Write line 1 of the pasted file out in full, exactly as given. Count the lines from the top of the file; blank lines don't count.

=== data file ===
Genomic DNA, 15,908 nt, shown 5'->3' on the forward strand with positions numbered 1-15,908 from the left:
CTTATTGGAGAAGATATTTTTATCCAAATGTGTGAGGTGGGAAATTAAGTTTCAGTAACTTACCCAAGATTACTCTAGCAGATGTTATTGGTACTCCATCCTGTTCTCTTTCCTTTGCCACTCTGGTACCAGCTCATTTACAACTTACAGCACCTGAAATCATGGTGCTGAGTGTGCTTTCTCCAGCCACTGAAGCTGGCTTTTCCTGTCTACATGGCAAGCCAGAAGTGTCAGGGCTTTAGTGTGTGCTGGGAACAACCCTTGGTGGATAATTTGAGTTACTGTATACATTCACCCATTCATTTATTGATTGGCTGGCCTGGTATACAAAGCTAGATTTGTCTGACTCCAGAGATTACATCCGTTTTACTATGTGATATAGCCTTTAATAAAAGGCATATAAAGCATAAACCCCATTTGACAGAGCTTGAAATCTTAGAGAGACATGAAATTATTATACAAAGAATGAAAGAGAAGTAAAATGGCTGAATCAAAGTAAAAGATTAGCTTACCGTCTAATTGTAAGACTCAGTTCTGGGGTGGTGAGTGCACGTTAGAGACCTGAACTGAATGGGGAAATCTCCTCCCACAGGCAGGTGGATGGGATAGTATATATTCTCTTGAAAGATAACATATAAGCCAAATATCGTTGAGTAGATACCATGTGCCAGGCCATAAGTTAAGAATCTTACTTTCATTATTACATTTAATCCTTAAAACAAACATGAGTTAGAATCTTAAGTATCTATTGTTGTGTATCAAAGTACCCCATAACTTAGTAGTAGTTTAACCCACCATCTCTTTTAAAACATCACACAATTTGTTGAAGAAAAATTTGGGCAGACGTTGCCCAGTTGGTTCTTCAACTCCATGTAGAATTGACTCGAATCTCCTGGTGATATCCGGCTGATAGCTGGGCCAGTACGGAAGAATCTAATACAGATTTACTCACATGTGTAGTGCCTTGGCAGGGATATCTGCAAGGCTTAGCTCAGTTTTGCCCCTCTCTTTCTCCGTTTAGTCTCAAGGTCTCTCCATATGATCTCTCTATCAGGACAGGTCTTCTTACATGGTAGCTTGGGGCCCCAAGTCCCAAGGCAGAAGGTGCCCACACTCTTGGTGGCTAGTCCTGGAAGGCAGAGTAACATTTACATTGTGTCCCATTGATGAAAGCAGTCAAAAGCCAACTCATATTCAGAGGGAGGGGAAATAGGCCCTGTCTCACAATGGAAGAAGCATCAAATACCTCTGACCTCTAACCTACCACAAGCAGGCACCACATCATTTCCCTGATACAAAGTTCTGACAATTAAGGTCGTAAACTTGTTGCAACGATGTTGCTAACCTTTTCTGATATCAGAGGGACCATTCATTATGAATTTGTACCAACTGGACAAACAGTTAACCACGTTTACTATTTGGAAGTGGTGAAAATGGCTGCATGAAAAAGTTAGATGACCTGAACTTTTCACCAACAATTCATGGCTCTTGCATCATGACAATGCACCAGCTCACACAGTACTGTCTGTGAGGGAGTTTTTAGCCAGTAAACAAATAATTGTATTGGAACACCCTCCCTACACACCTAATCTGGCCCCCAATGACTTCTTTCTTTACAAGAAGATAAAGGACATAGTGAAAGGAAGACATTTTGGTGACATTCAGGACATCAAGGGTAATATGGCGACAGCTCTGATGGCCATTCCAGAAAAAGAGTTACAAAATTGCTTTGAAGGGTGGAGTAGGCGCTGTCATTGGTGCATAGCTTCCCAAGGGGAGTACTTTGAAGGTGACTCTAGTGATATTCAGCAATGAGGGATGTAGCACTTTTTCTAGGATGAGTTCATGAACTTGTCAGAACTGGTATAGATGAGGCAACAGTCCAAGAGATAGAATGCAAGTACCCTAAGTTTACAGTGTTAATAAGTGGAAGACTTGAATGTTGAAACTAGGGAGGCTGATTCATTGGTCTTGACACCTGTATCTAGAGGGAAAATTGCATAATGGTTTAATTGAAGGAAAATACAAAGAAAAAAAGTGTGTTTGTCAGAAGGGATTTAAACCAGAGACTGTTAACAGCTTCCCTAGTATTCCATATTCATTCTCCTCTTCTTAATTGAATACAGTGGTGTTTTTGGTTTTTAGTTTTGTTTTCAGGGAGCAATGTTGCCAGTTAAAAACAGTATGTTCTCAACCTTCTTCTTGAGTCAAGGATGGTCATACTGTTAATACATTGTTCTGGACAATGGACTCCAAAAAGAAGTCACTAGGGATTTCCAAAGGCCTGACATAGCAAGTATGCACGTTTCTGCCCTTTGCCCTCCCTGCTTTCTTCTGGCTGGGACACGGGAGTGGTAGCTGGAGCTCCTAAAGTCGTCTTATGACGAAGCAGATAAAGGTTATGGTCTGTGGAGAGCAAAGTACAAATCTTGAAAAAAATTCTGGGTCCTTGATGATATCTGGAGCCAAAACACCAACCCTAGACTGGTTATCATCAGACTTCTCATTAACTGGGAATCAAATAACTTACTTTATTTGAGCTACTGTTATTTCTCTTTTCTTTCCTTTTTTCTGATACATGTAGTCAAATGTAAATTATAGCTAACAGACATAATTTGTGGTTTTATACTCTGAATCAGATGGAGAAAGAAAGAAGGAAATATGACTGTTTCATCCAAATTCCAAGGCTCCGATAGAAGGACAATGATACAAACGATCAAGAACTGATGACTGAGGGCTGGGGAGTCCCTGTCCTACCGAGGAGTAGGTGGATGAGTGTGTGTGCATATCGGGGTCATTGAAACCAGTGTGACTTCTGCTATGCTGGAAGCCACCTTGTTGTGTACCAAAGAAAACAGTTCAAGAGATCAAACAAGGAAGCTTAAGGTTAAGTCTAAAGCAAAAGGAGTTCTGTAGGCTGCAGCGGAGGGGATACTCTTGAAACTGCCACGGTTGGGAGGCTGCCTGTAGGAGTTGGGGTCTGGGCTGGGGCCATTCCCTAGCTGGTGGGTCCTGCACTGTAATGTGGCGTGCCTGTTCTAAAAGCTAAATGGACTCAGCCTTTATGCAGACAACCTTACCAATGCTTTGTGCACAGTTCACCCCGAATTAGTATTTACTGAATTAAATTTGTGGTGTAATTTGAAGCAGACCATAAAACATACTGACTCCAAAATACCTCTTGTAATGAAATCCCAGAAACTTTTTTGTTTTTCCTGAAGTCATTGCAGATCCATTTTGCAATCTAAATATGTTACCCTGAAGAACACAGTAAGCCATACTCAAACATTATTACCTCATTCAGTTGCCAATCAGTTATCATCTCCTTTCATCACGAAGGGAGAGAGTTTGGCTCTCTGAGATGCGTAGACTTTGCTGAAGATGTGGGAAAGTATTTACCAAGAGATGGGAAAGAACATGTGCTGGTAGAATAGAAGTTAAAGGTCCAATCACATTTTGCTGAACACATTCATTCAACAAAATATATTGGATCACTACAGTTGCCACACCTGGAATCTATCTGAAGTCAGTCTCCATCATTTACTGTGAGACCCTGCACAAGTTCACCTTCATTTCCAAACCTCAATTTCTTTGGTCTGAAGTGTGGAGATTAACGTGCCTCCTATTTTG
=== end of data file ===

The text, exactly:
Genomic DNA, 15,908 nt, shown 5'->3' on the forward strand with positions numbered 1-15,908 from the left: